Say we have the set $S=\{1, 2, 3, ..., 20\}$ and we define our relation (R) as

For every $x, y \in S$, $xRy$ iff for every prime $p, p | x \iff p | y$

This relation is an equivalence relation (as it is reflexive, symmetric and transitive) so I want to go ahead and find the equivalence classes for this relation.

So from my understanding, I'm looking for the ordered pairs in $S$ where $x$ and $y$ share a prime factor. With this in mind I believe one of the classes would be $\{5, 10, 15, 20\}$ as they all share the prime $5$ as a factor. I was wondering if there was some sort way to determine and list these equivalence classes without manually going through and listing all the ordered pairs?

Edit - I understand my initial understanding of the relation was incorrect and $\{5, 10, 15, 20\}$ isn't a valid equivalence class.

  • $\begingroup$ Note in your example proposed class of $(5,10,15,20)$ that $2$ divides $10$ and $20$, but not the other $2$, plus $3$ divides $15$, but none of the other $3$. $\endgroup$ – John Omielan May 15 '20 at 6:16
  • $\begingroup$ $5\not R 10$ because $2|10$ but $2\not\mid 5$. Think what this is really saying. $\endgroup$ – fleablood May 15 '20 at 6:18
  • $\begingroup$ I assumed that x, y didn't need to share the exact same prime factors, simply share 1 or more. Was I wrong to assume this? Meaning, x,y are only related if they share the exact same prime factors? I.e. 3 and 9 $\endgroup$ – Kermitty May 15 '20 at 6:19
  • $\begingroup$ @Kermitty Consider what the relation $xRy$ is stating. It says for every prime which divides one of the values, it must also divide the other value. What does that say about whether or not they must share the exact same prime factors? $\endgroup$ – John Omielan May 15 '20 at 6:22
  • $\begingroup$ I see my error now, thanks for pointing out my misunderstanding. The question still remains though about whether or not there is a process of determining the equivalence classes without going for a 'bruteforce' approach $\endgroup$ – Kermitty May 15 '20 at 6:25

The primes $\le 20$ are $\{2,3,5,7,11,13,17,19\}$.

A number has a unique prime factorization. And two numbers are equivalent if there prime factors is from the same set of primes.

So consider ever possible set of primes:

Set 1: $\emptyset$. Consider the set of numbers with no prime factors. That is $\{1\}$ So that is the first equivalence class $\{1\}$

Set 2: $\{2\}$. Consider the set of numbers with only $2$ as a prime factor. That is $\{2^k\}= \{2,4,8,16\}$. That's the second equivalence class.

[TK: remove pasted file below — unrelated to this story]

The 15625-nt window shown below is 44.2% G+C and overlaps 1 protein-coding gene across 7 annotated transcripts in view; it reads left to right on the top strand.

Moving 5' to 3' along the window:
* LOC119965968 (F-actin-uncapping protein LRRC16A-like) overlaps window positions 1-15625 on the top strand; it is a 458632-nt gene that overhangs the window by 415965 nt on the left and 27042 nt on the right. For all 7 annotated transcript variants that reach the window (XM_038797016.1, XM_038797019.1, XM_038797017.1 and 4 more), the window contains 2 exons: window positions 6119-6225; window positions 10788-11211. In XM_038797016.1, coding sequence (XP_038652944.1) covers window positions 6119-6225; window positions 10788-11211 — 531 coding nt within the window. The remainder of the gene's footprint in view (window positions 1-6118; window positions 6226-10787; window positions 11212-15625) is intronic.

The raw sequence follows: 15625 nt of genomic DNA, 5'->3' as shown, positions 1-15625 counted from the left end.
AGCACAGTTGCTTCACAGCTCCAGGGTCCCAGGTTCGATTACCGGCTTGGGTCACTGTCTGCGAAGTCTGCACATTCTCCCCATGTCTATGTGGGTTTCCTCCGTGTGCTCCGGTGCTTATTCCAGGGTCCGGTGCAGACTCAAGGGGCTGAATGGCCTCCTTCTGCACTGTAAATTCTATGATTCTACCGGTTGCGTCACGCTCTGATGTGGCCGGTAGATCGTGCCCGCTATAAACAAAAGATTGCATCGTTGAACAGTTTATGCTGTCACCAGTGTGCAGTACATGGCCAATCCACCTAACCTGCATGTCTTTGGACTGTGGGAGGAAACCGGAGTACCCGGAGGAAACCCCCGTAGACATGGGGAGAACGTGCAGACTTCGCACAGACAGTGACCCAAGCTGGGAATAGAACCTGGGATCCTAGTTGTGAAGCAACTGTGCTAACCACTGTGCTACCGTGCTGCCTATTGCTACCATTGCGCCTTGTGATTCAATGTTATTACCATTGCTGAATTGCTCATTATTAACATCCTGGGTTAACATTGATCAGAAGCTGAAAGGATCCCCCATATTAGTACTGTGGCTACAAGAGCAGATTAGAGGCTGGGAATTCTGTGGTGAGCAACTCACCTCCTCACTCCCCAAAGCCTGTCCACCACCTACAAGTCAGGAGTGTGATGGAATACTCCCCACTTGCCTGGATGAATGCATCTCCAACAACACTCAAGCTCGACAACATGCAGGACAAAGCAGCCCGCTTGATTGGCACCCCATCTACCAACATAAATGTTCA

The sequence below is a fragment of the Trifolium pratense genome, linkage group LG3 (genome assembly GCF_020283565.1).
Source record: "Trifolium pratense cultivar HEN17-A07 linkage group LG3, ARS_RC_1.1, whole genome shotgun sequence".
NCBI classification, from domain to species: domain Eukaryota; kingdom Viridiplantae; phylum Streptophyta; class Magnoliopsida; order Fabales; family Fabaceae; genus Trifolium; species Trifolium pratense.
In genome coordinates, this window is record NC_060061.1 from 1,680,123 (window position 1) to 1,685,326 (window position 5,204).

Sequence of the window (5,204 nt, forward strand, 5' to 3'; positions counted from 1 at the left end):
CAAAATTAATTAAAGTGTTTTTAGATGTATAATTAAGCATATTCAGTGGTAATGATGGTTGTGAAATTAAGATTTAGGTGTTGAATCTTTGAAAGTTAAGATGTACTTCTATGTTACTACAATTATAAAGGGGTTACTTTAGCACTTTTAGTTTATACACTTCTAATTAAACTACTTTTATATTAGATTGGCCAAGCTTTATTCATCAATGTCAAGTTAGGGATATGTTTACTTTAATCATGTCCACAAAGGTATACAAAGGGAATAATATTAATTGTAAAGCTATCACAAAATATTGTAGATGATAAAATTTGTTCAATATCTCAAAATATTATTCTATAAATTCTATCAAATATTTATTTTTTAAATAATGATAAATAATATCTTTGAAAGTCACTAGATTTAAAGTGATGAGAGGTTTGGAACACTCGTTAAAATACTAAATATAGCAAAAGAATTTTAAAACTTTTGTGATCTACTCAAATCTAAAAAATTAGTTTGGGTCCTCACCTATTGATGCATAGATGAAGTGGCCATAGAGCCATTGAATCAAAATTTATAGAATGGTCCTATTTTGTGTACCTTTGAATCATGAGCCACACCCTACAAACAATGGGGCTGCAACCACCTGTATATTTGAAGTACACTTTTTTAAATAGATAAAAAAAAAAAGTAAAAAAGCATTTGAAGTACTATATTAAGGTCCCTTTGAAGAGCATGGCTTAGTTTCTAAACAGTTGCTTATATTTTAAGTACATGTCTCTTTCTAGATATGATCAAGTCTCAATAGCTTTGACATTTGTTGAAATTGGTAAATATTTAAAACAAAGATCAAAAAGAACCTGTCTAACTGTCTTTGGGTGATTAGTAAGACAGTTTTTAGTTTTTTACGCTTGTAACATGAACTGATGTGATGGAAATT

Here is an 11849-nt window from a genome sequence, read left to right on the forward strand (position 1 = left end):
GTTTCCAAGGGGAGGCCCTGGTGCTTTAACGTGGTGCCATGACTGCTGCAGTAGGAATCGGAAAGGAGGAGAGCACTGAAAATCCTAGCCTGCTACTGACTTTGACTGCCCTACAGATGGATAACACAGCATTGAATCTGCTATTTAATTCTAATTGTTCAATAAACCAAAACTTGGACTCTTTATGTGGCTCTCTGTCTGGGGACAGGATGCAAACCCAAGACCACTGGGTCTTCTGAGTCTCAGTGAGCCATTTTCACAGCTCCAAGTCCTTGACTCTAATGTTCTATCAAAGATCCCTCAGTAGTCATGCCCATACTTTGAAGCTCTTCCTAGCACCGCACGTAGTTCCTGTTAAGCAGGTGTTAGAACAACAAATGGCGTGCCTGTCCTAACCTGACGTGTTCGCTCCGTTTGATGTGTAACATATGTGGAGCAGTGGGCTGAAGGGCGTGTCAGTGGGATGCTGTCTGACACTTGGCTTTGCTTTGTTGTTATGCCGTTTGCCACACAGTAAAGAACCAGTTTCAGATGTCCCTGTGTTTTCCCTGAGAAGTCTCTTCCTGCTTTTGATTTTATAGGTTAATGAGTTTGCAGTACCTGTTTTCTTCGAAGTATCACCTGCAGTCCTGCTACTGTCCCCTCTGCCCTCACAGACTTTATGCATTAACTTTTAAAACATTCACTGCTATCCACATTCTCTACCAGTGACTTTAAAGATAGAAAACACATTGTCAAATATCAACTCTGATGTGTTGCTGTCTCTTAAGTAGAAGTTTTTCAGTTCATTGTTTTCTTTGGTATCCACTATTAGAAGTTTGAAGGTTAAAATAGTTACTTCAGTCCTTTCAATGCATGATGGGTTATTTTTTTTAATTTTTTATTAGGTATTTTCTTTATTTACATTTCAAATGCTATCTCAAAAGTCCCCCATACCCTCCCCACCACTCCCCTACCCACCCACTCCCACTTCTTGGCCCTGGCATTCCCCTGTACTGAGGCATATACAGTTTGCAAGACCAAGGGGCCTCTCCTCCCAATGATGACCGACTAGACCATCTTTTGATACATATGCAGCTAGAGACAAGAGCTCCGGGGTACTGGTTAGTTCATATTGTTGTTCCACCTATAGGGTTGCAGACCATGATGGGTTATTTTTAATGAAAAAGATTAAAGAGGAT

Set 3: $\{2,3\}$. Consider $\{2^m3^n\} = \{6, 12,18\}$. That's the third class.

Set $\{2,3,5\}$. Well $2*3*5=30$ and ther are no such numbers. The cant be any other sets with $2$ and $3$.

Set 4: $\{2,5\}$. Consider $\{2^m5^n\}=\{10,20\}$. That's the fourth

Set $\{2,5,7\}$. Well, $2*5*7=70$ so there are no more three element sets with $2$.

Set 5: $\{2,7\}$. Consider $\{2^m7^n\} = \{14\}$. That's the fifth.

And $2*11=22> 20$ so there are no more sets containing $2$.

Set 6: $\{3\}$ and the sixth equivalence class is $\{3^k\} = \{3,9\}$.

Set 7: $\{3,5\}$ and the seventh equivalce class is $\{3^m5^n\}=\{15\}$.

$3*7=21$ so there are no more sets with $3$. And for and primes $p, q > 3$ then $pq \ge 5*7=35$ so there are no more set to consider than just the sets with a single prime.

So the next equivalence classes are:

Set 8: $\{5\}$. The eighth equivalence class is $\{5^k\}=\{5\}$. Note for $p\ge 5$ then $p^2 > 20$ so the next equivalence classes will only contain the primes.


Class 9: $\{7\}$; Class 10: $\{11\}$; Class 11: $\{13\}$; Class 12: $\{17\}$; Class 13: $\{19\}$.



Note that for your relation to hold, we need the property to be true for EVERY prime. This means that given $x,y$, if you take any prime number, it should either be a factor of both of them, or of none of them.

Having this in mind, it would be wise to instead view a number, view its decomposition as a product of powers of prime numbers. Using the decomposition, you can see that the equivalence classes are exactly the numbers which have the same primes in their decomposition (but with possibly different powers). So an equivalence class can be identified with a finite set of primes, and it will consist of all numbers which can be written as a product of powers of these primes.


Here are all the divisibility facts we need to know:

$\tag {numbers divisible by 2} \{2,4,6,8,10,12,14,16,18,20\}$ $\tag {numbers divisible by 3} \{3,6,9,12,15,18\}$ $\tag {numbers divisible by 5} \{5,10,15,20\}$ $\tag {numbers divisible by 7} \{7,14\}$ $\tag {numbers divisible by 11} \{11\}$ $\tag {numbers divisible by 13} \{13\}$ $\tag {numbers divisible by 17} \{17\}$ $\tag {numbers divisible by 19} \{19\}$

By scanning the above divisibility table and taking intersections we can quickly figure out the classes. For example, intersecting the first two sets we see that the only numbers divisible by $2$ and $3$ are $6$, $12$ and $18$. Moreover, $6$, $12$ and $18$ appear nowhere else.

So these are the classes:

$\; \{1\}$
$\; \{2,4,8,16\}$
$\; \{3,9\}$
$\; \{5\}$
$\; \{7\}$
$\; \{11\}$
$\; \{13\}$
$\; \{17\}$
$\; \{19\}$
$\; \{14\}$
$\; \{10,20\}$
$\; \{15\}$
$\; \{6,12,18\}$

As a check all elements must be accounted for exactly once. You will eventually be able to scan/check and verify your answer.


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